3 tips for starting a new role when pregnant or expecting
Employees are often nervous to tell their employer they’re expecting. This is the case no matter what your work status is, but it can be especially worrisome if you’re looking for or have already secured a new job or role.
And with mass layoffs happening across sectors, including for many expecting parents or even those on parental leave, we’ve received a ton of questions about when and how to disclose pregnancy.
Parentaly’s Head of Marketing Jenna Vassallo knows about this experience—she started a new role when she was six months pregnant. The mom of two sat down with Parentaly’s CEO Allison Whalen to discuss the different factors that go into starting a new role while expecting.
Here are three key takeaways from their chat:
Tip #1: It’s OK to wait for the offer
If you’re interviewing for a new job, Jenna believes the decision on whether to disclose your pregnancy depends on how far along you are.
If early, she recommends not sharing until an offer is in hand - or even after you start. If further along, sharing sooner might be better for both parties if your parental leave is around the corner.
“If I were eight or nine months pregnant…I would want to disclose it sooner, solely because I would be onboarding for maybe a week, two weeks, and then I would have to go out,” she said.
Allison generally agrees with this thinking, even though she once disclosed in a first round interview.
At the end of the day, this is a really personal decision and will depend on what feels right in your situation.
One factor to keep in mind: Coverage planning should begin roughly 2-3 months before an employee goes on leave, so aim to disclose with enough time to build a plan successfully.
Tip #2: Use parental leave to accelerate business goals
It makes sense that expecting employees or candidates are nervous to share their news, but it’s all about perspective. Employees going on leave are in the unique position to use it as an acceleration tool.
“We kind of view parental leaves in our business as these important, immovable business milestones,” Allison said.
For instance, someone expecting can be more intentional and prioritize their big-ticket projects to meet deadlines and accomplish goals ahead of time. In fact, Allison recalled a time when she promoted a woman who was seven months pregnant to an enterprise sales role because she was the best person for the job.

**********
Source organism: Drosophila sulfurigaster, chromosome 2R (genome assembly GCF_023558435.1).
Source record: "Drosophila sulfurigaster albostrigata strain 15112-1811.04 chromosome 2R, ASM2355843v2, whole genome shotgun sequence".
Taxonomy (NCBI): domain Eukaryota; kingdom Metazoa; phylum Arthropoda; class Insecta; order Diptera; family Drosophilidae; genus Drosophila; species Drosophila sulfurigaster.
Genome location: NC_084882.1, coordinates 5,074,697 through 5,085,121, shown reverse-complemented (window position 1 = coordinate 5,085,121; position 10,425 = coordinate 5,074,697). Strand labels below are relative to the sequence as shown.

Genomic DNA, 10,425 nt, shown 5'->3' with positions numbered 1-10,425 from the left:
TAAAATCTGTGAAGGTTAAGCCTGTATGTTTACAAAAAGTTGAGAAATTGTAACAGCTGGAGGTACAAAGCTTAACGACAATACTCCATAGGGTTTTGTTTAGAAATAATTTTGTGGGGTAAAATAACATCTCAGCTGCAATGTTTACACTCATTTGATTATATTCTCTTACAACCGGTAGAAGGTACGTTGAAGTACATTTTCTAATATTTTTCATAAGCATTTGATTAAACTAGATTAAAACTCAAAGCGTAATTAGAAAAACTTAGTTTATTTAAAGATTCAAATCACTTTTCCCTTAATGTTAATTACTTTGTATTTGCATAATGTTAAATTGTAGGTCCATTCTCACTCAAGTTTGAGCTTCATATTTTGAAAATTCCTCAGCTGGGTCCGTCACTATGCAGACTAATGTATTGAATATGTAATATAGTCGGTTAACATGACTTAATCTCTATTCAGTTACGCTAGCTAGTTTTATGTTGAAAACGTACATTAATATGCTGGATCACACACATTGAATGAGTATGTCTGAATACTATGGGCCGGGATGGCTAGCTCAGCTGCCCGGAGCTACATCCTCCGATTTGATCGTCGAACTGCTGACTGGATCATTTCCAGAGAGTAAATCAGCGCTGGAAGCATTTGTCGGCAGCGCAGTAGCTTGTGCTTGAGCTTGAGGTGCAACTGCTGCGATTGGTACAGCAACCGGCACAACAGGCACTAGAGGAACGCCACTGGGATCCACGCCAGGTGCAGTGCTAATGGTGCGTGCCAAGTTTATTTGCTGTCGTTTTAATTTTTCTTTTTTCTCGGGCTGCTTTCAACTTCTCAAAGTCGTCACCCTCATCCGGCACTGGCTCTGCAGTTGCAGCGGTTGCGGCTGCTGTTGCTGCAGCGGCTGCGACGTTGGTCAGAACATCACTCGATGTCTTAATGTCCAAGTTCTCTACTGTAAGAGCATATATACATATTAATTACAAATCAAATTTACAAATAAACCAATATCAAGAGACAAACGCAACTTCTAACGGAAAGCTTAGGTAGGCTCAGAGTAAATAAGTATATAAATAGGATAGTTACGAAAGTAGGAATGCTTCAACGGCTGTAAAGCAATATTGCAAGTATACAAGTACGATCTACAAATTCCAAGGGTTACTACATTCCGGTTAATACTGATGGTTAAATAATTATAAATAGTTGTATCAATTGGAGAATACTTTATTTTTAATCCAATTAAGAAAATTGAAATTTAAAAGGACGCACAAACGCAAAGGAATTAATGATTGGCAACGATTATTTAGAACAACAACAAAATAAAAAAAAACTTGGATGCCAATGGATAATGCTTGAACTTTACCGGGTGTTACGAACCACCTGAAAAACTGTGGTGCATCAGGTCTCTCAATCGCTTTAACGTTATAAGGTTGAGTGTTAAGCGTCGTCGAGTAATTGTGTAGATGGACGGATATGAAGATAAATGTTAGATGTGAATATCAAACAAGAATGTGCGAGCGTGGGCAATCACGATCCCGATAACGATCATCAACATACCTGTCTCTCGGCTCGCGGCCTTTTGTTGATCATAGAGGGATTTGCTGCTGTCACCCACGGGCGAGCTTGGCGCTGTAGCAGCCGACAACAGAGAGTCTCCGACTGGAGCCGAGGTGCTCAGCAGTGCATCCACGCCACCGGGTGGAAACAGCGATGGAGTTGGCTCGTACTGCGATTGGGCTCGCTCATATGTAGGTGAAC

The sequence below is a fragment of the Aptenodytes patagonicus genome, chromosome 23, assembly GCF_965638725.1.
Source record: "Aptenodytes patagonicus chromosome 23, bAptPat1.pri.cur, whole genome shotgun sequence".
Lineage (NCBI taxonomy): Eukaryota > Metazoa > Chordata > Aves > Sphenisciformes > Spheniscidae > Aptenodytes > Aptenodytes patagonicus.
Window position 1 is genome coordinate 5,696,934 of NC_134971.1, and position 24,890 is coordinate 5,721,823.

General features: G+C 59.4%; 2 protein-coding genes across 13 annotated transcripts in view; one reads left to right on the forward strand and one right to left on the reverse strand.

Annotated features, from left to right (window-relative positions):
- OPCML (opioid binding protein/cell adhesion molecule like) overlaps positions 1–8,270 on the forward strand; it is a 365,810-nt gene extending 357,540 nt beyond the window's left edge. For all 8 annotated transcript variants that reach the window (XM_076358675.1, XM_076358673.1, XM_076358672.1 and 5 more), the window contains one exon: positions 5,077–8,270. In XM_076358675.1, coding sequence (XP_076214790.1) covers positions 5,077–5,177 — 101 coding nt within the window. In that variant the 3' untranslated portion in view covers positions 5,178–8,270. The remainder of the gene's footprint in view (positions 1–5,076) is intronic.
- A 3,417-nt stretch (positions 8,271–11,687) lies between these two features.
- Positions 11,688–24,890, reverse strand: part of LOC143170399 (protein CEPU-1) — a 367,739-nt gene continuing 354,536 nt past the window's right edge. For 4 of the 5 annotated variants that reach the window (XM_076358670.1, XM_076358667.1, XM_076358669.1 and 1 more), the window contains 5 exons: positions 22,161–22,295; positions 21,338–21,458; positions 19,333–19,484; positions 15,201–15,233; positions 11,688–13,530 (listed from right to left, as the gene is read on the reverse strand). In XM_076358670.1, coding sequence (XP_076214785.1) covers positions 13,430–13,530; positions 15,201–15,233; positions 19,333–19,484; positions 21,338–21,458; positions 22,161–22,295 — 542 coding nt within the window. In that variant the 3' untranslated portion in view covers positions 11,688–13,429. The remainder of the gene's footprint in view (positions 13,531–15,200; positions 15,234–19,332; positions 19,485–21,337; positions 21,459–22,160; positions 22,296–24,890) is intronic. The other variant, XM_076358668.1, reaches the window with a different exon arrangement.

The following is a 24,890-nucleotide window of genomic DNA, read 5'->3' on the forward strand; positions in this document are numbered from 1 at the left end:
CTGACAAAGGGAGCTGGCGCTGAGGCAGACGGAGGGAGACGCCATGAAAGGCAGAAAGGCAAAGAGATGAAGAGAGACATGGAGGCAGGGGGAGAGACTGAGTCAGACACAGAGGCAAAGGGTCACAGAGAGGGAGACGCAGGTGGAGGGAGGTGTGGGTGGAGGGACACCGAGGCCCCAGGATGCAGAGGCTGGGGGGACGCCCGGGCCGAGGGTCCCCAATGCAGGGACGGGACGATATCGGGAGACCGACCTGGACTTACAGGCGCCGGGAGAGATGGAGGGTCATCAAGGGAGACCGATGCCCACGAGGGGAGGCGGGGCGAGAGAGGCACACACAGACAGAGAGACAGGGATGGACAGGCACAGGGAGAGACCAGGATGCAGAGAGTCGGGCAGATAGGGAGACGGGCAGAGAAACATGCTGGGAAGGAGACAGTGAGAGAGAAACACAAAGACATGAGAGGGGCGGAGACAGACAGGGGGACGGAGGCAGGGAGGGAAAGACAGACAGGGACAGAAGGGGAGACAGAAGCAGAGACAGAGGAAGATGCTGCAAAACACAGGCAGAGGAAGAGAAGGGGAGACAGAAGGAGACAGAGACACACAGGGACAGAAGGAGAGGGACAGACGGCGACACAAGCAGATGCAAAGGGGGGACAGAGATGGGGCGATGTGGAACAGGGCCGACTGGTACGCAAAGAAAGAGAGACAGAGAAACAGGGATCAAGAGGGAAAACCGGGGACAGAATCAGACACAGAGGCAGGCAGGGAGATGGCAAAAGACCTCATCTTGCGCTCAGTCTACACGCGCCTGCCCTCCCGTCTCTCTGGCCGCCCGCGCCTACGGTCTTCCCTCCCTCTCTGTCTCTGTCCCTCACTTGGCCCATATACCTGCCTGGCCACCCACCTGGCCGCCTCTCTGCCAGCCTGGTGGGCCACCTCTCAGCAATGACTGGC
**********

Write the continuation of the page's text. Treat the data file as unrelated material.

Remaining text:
The woman ended up closing so much business before she went out—proving that a parental leave start date can help get deliverables out the door faster.
Tip #3: Do the work to set your team up for success
Jenna was promoted from an individual contributor to a managerial leadership role at six months pregnant. This gave her the ability to wind down her work and get acquainted with her new team before she went out on leave, but looking back, she wishes she focused more of her coverage plan on her team’s initiatives:
“I was thinking, ‘I still have to do all these projects for my individual role’...but I wasn’t necessarily thinking about these three people on my team now having to learn how to report to someone new, all the changes they were going through,” she said.
Allison had a similar experience and overlooked including career development in her plan so her team could still grow while she was on parental leave.
“I think about it all the time, of how different it could be if I could go back and actually put together plans for them and think about making this a really positive experience for them,” she said.
Want to hear more about the pros & cons of starting a new role while expecting? Listen to the full episode of The False Tradeoff!